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Earnings playbook: Your guide to trading another busy week of reports, including Apple and Pfizer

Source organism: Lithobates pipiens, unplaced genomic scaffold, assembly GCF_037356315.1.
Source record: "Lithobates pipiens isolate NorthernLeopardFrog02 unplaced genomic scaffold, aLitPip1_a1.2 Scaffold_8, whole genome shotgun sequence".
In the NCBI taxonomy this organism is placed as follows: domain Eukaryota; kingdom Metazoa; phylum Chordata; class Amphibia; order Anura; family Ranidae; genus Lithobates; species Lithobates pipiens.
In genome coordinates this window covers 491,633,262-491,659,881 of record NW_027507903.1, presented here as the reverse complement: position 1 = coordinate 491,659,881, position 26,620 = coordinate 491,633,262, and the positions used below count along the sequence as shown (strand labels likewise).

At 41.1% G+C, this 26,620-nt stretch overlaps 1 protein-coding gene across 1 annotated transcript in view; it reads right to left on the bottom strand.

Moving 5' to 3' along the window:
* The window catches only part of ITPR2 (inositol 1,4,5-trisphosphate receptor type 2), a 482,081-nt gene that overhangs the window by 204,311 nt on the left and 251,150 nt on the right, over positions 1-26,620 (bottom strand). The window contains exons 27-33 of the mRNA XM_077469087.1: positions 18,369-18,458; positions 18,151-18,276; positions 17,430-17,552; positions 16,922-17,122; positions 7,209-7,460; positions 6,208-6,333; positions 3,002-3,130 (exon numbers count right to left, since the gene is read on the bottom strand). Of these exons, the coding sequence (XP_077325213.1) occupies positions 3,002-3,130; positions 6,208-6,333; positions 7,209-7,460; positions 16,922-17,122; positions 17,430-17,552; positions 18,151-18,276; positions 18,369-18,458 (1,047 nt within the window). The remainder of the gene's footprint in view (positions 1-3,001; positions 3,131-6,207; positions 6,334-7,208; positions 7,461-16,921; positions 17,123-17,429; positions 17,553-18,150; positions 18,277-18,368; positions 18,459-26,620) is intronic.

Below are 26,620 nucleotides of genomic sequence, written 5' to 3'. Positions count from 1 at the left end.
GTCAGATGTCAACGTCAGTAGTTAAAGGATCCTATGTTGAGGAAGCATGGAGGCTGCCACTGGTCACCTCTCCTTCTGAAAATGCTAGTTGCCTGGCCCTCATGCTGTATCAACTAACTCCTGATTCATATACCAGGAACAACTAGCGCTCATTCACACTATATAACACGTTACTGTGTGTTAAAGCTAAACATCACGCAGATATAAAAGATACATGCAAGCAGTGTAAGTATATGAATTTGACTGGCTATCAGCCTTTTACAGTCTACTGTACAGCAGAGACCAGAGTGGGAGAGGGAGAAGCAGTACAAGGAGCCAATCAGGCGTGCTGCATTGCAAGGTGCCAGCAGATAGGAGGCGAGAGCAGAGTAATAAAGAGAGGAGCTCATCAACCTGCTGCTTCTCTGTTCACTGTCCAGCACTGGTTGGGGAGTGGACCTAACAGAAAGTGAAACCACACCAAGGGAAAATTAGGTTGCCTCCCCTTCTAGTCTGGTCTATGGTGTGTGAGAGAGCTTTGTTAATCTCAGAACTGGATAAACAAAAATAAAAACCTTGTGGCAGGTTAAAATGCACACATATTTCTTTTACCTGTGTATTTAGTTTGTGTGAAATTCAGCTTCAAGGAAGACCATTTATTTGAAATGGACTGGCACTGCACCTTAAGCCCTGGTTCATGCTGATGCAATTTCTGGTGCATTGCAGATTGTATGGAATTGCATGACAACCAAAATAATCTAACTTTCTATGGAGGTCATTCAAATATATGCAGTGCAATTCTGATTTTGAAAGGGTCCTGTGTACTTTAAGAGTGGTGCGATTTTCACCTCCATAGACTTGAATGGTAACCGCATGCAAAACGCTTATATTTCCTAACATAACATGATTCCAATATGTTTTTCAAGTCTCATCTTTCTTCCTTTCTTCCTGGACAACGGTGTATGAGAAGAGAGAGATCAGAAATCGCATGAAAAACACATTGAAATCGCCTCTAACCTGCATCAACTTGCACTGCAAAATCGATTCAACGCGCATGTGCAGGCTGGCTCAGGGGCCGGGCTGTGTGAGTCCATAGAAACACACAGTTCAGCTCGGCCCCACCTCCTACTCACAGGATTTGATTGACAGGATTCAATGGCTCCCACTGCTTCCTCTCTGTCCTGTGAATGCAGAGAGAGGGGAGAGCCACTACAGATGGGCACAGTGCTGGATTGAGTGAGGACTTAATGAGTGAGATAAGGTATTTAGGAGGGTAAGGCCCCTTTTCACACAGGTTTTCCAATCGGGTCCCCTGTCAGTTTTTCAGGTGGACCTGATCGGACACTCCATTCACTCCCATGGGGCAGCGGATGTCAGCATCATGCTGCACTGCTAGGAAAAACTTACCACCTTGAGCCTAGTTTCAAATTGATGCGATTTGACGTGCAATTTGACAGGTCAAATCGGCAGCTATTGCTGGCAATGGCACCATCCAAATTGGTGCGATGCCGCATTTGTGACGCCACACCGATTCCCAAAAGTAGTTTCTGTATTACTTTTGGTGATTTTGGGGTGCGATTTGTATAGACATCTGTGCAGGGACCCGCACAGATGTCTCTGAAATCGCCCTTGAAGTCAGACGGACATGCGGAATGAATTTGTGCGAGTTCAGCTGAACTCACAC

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Don’t expect the earnings season to slow down just yet. About 30% of the S & P 500 is set to report earnings this week, bringing the reporting past the halfway mark. Among the companies scheduled to deliver quarterly results are Apple, McDonald’s and Pfizer. It’s been a mixed earnings season thus far. Of the companies that have posted their latest quarterly figures, 76% have exceeded expectations, according to FactSet. To be sure, there have been some notable post-earnings declines, including in shares of Alphabet, Ford and Meta Platforms. These pullbacks put pressure on the S & P 500, which fell 2.5% last week. Take a look at CNBC Pro’s breakdown of what’s expected from some of this week’s key reports. Monday McDonald’s is set to report earnings before the bell, followed by a call with management at 8:30 a.m. ET. Last quarter: MCD earnings topped analyst forecasts, with sales of the Grimace Birthday Meal driving customer traffic in the U.S. This quarter: Analysts expect double-digit earnings and revenue growth from the fast food giant, LSEG data shows. What CNBC is watching: McDonald’s shares have struggled over the past three months, losing 13% in that time, as sticky inflation and higher rates have soured sentiment around the fast food giant. Despite this downturn, Oppenheimer analyst Brian Bittner is sticking with McDonald’s as a top pick heading into earnings. “After the stock’s recent pullback, valuation sits at an attractive ~21x P/E, vs its 22x-25x historical average. We believe MCD is positioned to win [market] share regardless of the economic situation with ability to meet SSS forecasts even in a recession,” the analyst wrote. What history shows: McDonald’s only beats analyst expectations 56% of the time and is typically flat on earnings days, according to Bespoke Investment Group. Shares have fallen in two of the last three earnings days. Tuesday Pfizer is set to report earnings in the premarket. Corporate leadership is scheduled to hold a call at 10 a.m. ET. Last quarter: PFE posted disappointing revenue, adding it could cut costs if weakness in Covid-19 products persists . This quarter: The pharmaceutical giant is expected to report a steep year-over-year revenue decline, per LSEG. What CNBC is watching: Pfizer is coming into this latest earnings report limping. Shares are down more than 9% this month after the company slashed its full-year revenue guidance due to slumping Covid treatment and vaccine sales . That said, the company said last week its combination Covid and flu vaccine will proceed to a final-stage trial in a few months following positive results . Could this be a sign of a turnaround coming? Investors will be looking for clues on that front. What history shows: Pfizer has a strong track record of outperforming earnings expectations, exceeding estimates 88% of the time, according to Bespoke. That said, shares tend to struggle on earnings days, falling 0.33% on average. They have also fallen in the last two earnings days. Advanced Micro Devices is set to report earnings after the close, with a conference call scheduled for 5 p.m. ET. Last quarter: AMD results exceeded expectations despite a slowdown in the PC market . This quarter: Analysts expect the chipmaker’s earnings and revenue to be about flat from the year-earlier period, according to LSEG. What CNBC tech reporter Kif Leswing is watching: “Is the PC market about to bottom? AMD makes most of its money selling chips for PCs, and that market has been extremely slow for about two years. But perhaps a bigger question is whether promised data center sales growth — driven by demand for AI — starts showing up in the second half of the year. AMD’s top AI chip, the MI300X, started shipping in limited quantities during the third quarter, and investors want to know if it could give Nvidia a run for its money.” What history shows: AMD shares don’t tend to do well on earnings days, losing an average of 1.5%, according to Bespoke. Shares have also fallen in four of the last five earnings days. Thursday Starbucks is set to report earnings before the bell, with a call set for 7 a.m. ET. Last quarter: SBUX revenue missed expectations even as sales in China remained strong . This quarter: The coffee giant’s earnings and revenue are expected to have risen by double digits, LSEG data shows. What CNBC is watching: Investors are going into Starbucks’ latest quarterly report looking for clues on how the company is managing a slowdown in China — one of its major markets. Last month, TD Cowen analyst Andrew Charles downgraded Starbucks to market perform from outperform, noting: “While we were pleased with Starbucks China’s 3Q (June) performance, we see risk that China headwinds are likely to get stronger rather than weaker.” He also lowered his China same-store sales growth estimates for fiscal 2024 and 2025. “Herein we highlight 1) low-priced competition that is gaining share, with aggressive discounts that are poised to persist for the next 2+ years & 2) China macro headwinds … that bode poorly for consumer spending.” What history shows: Starbucks only beats earnings expectations 55% of the time, according to Bespoke, but the stock averages a 0.5% gain on earnings days. Apple is set to report earnings after the close. Corporate leadership is set to hold a call at 5 p.m. ET. Last quarter: AAPL exceeded expectations thanks to services revenue growth of 8%. This quarter: Apple is forecast to report a slight year-over-year revenue decline, per LSEG. What CNBC tech reporter Kif Leswing is watching: “Apple could post its fourth consecutive quarter of revenue declines on Thursday, marking an extended rough patch for the company, although the stock hasn’t suffered this year. Other problems for CEO Tim Cook on the horizon include falling iPad sales, partially because Apple didn’t release new ones, and issues with China’s government. But if Apple guides back to growth in the all-important holiday season, all of Apple’s 2023 problems could be forgotten.” What history shows: Apple shares tend to do well on earnings days, averaging a 1.3% advance, according to Bespoke. Shares have also risen in four of the last five earnings days. — CNBC’s Michael Bloom contributed reporting.